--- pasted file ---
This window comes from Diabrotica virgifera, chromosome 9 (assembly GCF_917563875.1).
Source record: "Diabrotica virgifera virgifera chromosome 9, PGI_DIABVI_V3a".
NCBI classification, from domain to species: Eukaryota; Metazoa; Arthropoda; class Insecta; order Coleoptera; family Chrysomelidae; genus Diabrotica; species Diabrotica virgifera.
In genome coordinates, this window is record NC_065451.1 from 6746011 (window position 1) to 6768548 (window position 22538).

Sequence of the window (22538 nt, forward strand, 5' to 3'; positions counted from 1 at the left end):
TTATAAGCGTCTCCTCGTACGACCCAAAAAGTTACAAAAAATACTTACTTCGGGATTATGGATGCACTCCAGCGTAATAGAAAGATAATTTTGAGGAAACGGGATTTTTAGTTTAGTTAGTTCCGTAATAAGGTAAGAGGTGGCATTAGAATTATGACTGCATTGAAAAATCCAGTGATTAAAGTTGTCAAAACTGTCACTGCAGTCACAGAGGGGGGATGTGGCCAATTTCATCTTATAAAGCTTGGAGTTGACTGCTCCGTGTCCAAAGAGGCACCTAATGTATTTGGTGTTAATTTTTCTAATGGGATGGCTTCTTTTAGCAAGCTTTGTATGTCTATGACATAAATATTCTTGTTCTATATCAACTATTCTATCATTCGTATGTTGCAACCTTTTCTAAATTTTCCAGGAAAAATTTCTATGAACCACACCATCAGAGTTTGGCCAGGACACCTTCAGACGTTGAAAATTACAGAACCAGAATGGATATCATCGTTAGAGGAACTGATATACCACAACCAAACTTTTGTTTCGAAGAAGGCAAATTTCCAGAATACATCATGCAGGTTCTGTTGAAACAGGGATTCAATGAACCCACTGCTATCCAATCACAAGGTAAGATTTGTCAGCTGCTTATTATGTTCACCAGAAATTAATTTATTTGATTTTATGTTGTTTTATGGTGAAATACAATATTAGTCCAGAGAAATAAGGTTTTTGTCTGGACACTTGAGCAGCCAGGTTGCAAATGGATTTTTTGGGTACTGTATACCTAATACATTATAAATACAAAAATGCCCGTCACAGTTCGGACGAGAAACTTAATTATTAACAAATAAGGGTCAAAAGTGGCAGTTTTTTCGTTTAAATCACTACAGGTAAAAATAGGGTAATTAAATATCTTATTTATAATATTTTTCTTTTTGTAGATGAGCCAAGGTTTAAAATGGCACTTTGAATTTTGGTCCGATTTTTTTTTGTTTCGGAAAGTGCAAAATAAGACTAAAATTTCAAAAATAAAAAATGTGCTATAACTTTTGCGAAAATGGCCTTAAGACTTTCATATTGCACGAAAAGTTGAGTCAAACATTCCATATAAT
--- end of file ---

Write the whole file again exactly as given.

This window comes from Diabrotica virgifera, chromosome 9 (assembly GCF_917563875.1).
Source record: "Diabrotica virgifera virgifera chromosome 9, PGI_DIABVI_V3a".
NCBI classification, from domain to species: Eukaryota; Metazoa; Arthropoda; class Insecta; order Coleoptera; family Chrysomelidae; genus Diabrotica; species Diabrotica virgifera.
In genome coordinates, this window is record NC_065451.1 from 6746011 (window position 1) to 6768548 (window position 22538).

Sequence of the window (22538 nt, forward strand, 5' to 3'; positions counted from 1 at the left end):
TTATAAGCGTCTCCTCGTACGACCCAAAAAGTTACAAAAAATACTTACTTCGGGATTATGGATGCACTCCAGCGTAATAGAAAGATAATTTTGAGGAAACGGGATTTTTAGTTTAGTTAGTTCCGTAATAAGGTAAGAGGTGGCATTAGAATTATGACTGCATTGAAAAATCCAGTGATTAAAGTTGTCAAAACTGTCACTGCAGTCACAGAGGGGGGATGTGGCCAATTTCATCTTATAAAGCTTGGAGTTGACTGCTCCGTGTCCAAAGAGGCACCTAATGTATTTGGTGTTAATTTTTCTAATGGGATGGCTTCTTTTAGCAAGCTTTGTATGTCTATGACATAAATATTCTTGTTCTATATCAACTATTCTATCATTCGTATGTTGCAACCTTTTCTAAATTTTCCAGGAAAAATTTCTATGAACCACACCATCAGAGTTTGGCCAGGACACCTTCAGACGTTGAAAATTACAGAACCAGAATGGATATCATCGTTAGAGGAACTGATATACCACAACCAAACTTTTGTTTCGAAGAAGGCAAATTTCCAGAATACATCATGCAGGTTCTGTTGAAACAGGGATTCAATGAACCCACTGCTATCCAATCACAAGGTAAGATTTGTCAGCTGCTTATTATGTTCACCAGAAATTAATTTATTTGATTTTATGTTGTTTTATGGTGAAATACAATATTAGTCCAGAGAAATAAGGTTTTTGTCTGGACACTTGAGCAGCCAGGTTGCAAATGGATTTTTTGGGTACTGTATACCTAATACATTATAAATACAAAAATGCCCGTCACAGTTCGGACGAGAAACTTAATTATTAACAAATAAGGGTCAAAAGTGGCAGTTTTTTCGTTTAAATCACTACAGGTAAAAATAGGGTAATTAAATATCTTATTTATAATATTTTTCTTTTTGTAGATGAGCCAAGGTTTAAAATGGCACTTTGAATTTTGGTCCGATTTTTTTTTGTTTCGGAAAGTGCAAAATAAGACTAAAATTTCAAAAATAAAAAATGTGCTATAACTTTTGCGAAAATGGCCTTAAGACTTTCATATTGCACGAAAAGTTGAGTCAAACATTCCATATAAT